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Wind-induced Shear and Torsion on Low- and Medium-Rise Earthquake Resistant Steel Braced Frame Buildings


Wind-induced Shear and Torsion on Low- and Medium-Rise Earthquake Resistant Steel Braced Frame Buildings

Nguyen, Thai Son (2017) Wind-induced Shear and Torsion on Low- and Medium-Rise Earthquake Resistant Steel Braced Frame Buildings. Masters thesis, Concordia University.

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There are locations in Canada where buildings are equally affected by wind and earthquake loads. In these areas, designers may rise questions about the governing lateral load. It is known that buildings are designed to respond in the elastic range under wind load and in the inelastic range when subjected to earthquake load. Besides, there are other elements that influence the building responses under lateral loading, such as: building configuration, height, selected ductility level, structural irregularity types and geotechnical characteristics.
This thesis addresses the effect of wind-induced shear and torsion on 22 low-rise and medium-rise steel buildings located on Site Class C and Site Class B. These buildings were designed as earthquake resistant systems according to the 2015 edition of National Building Code of Canada (NBCC 2015) and Steel Design standard specifications (CSA S16-2014). The study examines the impacts from building configurations by considering different width-to-length ratios and heights on two sets of buildings: i) width-to-length ratio 1:4 and ii) width-to-length ratio 1:2. The 1st set comprises five buildings with heights ranging from 14.8 m (4-storey low-rise building) to 43.6 m (12-storey medium-rise building). The 2nd set comprises only medium-rise buildings with 8, 10, and 12 storeys. In addition, two types of ductility levels were selected for the lateral force resisting systems (LFRS): limited-ductility (LD-CBF) and moderately-ductile concentrically braced frames (MD-CBF). Two types of geotechnical characteristics were considered: Site Class C (firm soil) and Site Class B (rock). All designed buildings are structural regular. The effects from torsion, notional lateral load, and P- effect was also studied.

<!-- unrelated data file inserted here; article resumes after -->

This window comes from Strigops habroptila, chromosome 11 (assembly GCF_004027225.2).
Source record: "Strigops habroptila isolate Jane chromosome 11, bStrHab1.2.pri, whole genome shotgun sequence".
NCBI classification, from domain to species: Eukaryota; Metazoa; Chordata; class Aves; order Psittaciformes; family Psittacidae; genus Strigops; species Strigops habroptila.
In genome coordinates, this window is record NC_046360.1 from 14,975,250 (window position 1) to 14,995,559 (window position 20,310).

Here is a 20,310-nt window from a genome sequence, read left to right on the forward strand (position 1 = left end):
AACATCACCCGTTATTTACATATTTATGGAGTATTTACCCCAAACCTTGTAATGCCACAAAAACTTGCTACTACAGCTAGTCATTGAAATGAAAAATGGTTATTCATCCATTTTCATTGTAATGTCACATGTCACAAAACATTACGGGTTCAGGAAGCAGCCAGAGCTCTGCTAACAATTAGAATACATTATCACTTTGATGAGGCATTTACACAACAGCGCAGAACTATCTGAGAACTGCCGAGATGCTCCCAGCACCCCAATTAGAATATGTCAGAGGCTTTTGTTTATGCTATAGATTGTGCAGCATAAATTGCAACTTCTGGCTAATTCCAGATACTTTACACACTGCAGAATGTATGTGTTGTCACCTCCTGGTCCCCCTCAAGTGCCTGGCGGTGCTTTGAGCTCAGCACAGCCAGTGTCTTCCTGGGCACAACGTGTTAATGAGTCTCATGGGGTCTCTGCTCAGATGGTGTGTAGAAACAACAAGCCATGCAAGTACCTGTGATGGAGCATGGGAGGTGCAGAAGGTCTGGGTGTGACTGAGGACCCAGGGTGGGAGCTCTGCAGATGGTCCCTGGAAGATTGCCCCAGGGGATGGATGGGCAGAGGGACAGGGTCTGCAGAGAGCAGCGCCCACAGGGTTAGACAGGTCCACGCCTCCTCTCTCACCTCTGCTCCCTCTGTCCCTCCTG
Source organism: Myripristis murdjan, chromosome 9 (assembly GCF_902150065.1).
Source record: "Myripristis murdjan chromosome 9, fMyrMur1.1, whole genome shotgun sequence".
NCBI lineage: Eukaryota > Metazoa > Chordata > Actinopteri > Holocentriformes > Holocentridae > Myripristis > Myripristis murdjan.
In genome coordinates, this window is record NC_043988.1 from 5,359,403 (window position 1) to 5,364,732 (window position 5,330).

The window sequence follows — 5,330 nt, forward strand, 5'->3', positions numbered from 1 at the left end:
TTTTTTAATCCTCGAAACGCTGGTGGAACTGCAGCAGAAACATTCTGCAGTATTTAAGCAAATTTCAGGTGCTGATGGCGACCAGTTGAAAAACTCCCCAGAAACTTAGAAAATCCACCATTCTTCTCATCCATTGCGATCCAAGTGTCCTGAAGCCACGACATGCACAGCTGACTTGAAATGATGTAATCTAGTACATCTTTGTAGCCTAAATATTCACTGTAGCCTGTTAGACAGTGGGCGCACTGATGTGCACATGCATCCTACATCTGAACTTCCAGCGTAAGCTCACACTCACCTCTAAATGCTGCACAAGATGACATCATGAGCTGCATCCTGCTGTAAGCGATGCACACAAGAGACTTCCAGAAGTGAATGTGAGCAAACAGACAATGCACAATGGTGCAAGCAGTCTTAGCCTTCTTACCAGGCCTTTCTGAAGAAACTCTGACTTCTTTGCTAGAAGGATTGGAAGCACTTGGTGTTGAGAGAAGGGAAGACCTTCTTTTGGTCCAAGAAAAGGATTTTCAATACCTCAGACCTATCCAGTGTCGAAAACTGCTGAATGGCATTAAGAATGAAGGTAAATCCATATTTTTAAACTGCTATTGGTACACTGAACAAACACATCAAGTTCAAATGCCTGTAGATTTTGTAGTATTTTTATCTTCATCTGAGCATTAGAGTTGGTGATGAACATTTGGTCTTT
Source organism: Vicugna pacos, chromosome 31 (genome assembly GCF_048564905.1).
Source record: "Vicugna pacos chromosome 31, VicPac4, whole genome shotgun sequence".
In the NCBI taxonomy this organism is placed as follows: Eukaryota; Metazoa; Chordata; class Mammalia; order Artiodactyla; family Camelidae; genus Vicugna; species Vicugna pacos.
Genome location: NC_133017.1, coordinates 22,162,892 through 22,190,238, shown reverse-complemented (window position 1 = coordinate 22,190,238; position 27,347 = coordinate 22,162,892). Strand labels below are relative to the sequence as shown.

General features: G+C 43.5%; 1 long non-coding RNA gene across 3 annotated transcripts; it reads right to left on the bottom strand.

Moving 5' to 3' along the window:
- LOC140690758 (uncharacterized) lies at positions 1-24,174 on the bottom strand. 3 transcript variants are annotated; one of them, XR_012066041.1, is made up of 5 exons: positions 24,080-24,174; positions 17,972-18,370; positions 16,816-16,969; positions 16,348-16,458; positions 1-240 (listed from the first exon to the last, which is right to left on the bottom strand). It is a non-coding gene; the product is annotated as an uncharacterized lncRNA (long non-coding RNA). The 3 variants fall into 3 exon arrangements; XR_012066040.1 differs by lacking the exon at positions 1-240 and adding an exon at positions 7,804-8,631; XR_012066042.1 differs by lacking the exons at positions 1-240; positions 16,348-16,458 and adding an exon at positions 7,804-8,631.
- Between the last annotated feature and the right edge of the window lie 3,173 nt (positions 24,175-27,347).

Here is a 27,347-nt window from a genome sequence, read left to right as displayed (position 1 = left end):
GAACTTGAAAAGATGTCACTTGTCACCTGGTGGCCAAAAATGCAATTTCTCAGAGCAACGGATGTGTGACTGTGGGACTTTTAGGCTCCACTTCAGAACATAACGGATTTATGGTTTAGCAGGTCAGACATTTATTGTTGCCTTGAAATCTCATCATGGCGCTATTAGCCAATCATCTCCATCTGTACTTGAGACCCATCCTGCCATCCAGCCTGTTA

On the process of computing wind load, several ambiguities have been found in the NBCC 2015 wind load provisions. Consequently, recommendations were made to resolve these issues. In addition, these recommendations were implemented in several low-rise and medium-rise buildings before comparing with the results obtained when the ASCE/SEI 7-10 standard and the wind tunnel test were used. It was found that for low-rise buildings, the American standard and Canadian code yielded similar shear but quite different torsional coefficients. On the other hand, for medium-rise buildings, clear agreement was found, for both shear and torsion coefficients.
The comparisons between earthquake and wind loadings show that depending on building heights, horizontal dimensions, location and ductility level, the dominant loads are different. In taller, larger and more ductile buildings in Montreal, for direction normal to the larger face, wind loads may exceed the earthquake loads in the lower floor levels. In all other cases, earthquake load controls the design. For Montreal buildings taller than 8 storeys, selecting LD-CBF is recommended for the LFRS in order to balance the earthquake/wind design criteria. Caution should be given to buildings taller than 10 storeys when verifying the building deflection under the dynamic effect of wind load.

Divisions:Concordia University > Gina Cody School of Engineering and Computer Science > Building, Civil and Environmental Engineering
Item Type:Thesis (Masters)
Authors:Nguyen, Thai Son
Institution:Concordia University
Degree Name:M.A. Sc.
Program:Building Engineering
Date:30 August 2017
Thesis Supervisor(s):Tirca, Lucia and Stathopoulos, Ted
Keywords:Earthquake load, wind load, braced frame, steel buildings, NBCC 2015
ID Code:982898
Deposited On:10 Nov 2017 14:44
Last Modified:18 Jan 2018 17:56


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